The Electronic Journal of e-Learning provides perspectives on topics relevant to the study, implementation and management of e-Learning initiatives
For general enquiries email administrator@ejel.org
Click here to see other Scholarly Electronic Journals published by API
For a range of research text books on this and complimentary topics visit the Academic Bookshop

Information about the current European Conference on e-Learning is available here

For infomation on the International Conference on eLearning, click here

For infomation on the European Conference on Games Based Learning clickhere

 

Journal Article

Strategies for Embedding e‑Learning in Traditional Universities: Drivers and Barriers  pp147-154

Kay MacKeogh, Seamus Fox

© Jun 2009 Volume 7 Issue 2, Editor: Shirley Williams, pp85 - 190

Look inside Download PDF (free)

Abstract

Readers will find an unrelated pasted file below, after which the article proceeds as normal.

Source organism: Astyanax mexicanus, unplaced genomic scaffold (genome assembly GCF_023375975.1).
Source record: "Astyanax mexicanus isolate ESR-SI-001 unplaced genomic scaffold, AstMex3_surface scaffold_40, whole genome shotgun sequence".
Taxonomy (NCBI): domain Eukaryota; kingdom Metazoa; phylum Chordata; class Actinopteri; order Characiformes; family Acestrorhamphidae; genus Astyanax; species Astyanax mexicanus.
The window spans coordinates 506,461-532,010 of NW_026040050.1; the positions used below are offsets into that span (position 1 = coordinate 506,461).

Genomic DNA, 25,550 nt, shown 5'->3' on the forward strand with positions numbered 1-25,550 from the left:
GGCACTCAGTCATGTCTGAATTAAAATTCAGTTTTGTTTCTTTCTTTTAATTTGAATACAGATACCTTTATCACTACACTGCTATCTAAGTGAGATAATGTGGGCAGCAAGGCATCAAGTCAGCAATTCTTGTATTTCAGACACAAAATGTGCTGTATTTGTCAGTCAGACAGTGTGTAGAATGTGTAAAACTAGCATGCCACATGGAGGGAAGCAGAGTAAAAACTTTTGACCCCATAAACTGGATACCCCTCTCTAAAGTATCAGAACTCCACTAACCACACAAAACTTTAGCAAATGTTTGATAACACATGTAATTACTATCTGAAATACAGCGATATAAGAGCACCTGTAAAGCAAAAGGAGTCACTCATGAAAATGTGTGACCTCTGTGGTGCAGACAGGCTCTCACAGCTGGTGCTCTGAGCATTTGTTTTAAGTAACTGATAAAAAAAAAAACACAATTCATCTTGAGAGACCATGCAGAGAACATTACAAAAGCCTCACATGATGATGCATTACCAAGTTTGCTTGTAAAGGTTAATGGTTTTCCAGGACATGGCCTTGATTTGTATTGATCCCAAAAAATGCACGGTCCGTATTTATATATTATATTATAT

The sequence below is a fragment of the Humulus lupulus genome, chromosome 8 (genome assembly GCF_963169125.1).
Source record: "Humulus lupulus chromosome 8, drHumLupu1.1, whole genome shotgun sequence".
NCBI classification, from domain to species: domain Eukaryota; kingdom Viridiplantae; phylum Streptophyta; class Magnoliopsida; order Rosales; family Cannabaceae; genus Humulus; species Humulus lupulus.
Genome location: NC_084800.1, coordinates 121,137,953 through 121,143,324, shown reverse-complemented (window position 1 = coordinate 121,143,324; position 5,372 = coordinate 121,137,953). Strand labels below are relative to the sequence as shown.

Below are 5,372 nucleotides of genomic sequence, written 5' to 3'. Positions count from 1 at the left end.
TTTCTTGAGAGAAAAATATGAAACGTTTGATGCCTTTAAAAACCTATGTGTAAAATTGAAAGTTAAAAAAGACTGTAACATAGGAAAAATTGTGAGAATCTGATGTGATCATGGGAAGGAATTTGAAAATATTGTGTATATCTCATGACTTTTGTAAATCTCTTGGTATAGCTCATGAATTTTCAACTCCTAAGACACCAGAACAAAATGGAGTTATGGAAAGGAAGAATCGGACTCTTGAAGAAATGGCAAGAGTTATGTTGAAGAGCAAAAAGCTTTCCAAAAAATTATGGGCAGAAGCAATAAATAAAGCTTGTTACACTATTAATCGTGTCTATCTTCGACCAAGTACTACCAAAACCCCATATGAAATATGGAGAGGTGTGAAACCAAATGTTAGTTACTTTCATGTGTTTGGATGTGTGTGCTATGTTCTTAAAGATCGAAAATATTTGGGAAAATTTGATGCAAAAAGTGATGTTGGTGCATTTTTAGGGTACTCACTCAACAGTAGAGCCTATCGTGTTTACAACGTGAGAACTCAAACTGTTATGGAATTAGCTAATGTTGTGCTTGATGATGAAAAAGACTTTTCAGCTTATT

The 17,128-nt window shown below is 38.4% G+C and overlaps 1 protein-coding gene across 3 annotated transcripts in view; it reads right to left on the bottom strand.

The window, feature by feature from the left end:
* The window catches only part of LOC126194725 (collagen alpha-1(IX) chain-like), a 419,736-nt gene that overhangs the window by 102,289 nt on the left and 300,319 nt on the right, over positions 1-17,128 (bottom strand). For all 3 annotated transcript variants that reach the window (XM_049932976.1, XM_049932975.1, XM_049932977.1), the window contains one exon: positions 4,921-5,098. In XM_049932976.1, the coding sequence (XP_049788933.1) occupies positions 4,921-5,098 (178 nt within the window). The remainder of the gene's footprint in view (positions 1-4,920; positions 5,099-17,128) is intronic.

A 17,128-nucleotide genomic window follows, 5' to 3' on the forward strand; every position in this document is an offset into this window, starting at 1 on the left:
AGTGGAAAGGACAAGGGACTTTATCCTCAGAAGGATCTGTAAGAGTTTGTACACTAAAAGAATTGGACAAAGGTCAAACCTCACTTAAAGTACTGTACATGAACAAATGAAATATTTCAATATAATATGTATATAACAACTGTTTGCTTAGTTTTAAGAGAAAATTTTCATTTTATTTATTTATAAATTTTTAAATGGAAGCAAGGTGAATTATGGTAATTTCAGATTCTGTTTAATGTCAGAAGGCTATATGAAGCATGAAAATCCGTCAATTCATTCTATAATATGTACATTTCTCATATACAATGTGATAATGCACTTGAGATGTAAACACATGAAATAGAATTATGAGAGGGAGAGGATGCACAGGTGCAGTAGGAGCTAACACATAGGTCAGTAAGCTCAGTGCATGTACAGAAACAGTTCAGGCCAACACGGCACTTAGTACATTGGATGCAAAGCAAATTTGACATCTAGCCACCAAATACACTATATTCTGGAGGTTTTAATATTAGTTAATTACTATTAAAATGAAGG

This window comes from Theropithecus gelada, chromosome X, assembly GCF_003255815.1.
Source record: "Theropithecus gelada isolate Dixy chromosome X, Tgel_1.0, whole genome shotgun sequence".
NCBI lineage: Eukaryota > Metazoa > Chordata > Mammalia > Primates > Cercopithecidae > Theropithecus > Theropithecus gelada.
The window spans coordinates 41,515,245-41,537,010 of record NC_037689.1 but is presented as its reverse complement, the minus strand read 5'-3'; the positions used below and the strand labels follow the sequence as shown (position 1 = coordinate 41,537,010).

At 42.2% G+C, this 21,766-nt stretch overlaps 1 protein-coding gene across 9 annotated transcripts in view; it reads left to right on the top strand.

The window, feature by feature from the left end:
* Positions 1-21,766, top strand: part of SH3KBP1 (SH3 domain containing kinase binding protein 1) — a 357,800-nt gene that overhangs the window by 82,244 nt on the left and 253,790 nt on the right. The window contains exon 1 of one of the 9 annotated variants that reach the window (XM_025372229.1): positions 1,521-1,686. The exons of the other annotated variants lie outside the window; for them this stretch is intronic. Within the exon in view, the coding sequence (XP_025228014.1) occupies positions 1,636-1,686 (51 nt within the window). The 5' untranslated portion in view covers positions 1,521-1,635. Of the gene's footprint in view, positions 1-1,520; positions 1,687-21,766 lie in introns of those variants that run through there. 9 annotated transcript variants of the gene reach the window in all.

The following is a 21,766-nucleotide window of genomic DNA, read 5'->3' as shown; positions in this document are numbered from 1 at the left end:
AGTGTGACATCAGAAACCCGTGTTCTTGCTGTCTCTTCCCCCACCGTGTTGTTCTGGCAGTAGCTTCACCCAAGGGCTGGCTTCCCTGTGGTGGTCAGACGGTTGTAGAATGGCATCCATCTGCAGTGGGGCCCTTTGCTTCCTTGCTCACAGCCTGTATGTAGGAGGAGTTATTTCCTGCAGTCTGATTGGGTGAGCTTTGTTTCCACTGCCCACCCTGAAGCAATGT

This paper addresses the question: how can e‑learning be embedded in traditional universities so that it contributes to the transformation of the university? The paper examines e‑learning strategies in higher education, locating the institutional context within the broader framework of national and international policy drivers which link e‑learning with the achievement of strategic goals such as widening access to lifelong learning, and upskilling for the knowledge and information society. The focus will be on traditional universities i.e. universities whose main form of teaching is on‑campus and face‑to‑face, rather than on open and distance teaching universities, which face different strategic issues in implementing e‑learning. Reports on the adoption of e‑learning in traditional universities indicate extensive use of e‑learning to improve the quality of learning for on‑ campus students, but this has not yet translated into a significant increase in opportunities for lifelong learners in the workforce and those unable to attend on‑campus. One vision of the future of universities is that 'Virtualisation and remote working technologies will enable us to study at any university in the world, from home . However, this paper will point out that realisation of this vision of ubiquitous and lifelong access to higher education requires that a fully articulated e‑learning strategy aims to have a 'transformative' rather than just a 'sustaining' effect on teaching functions carried out in traditional universities. In order words, rather than just facilitating universities to improve their teaching, e‑learning should transform how universities currently teach. However, to achieve this transformation, universities will have to introduce strategies and policies which implement flexible academic frameworks, innovative pedagogical approaches, new forms of assessments, cross‑institutional accreditation and credit transfer agreements, institutional collaboration in development and delivery, and, most crucially, commitment to equivalence of access for students on and off‑campus. The insights in this paper are drawn from an action research case study involving both qualitative and quantitative approaches, utilising interviews, surveys and focus groups with stakeholders, in addition to comparative research on international best practice. The paper will review the drivers and rationales at international, national and institutional level which are leading to the development of e‑learning strategies, before outlining the outcomes of a case study of e‑learning strategy development in a traditional Irish university. This study examined the drivers and barriers which increase or decrease motivation to engage in e‑learning, and provides some insights into the challenges of embedding e‑ learning in higher education. While recognising the desirability of reaching out to new students and engaging in innovative pedagogical approaches, many academic staff continue to prefer traditional lectures, and are sceptical about the potential for student learning in online settings. Extrinsic factors in terms of lack of time and support serve to decrease motivation and there are also fears of loss of academic control to central administration. The paper concludes with some observations on how university e‑learning strategies must address staff concerns through capacity building, awareness raising and the establishment of effective support structures for embedding e‑learning.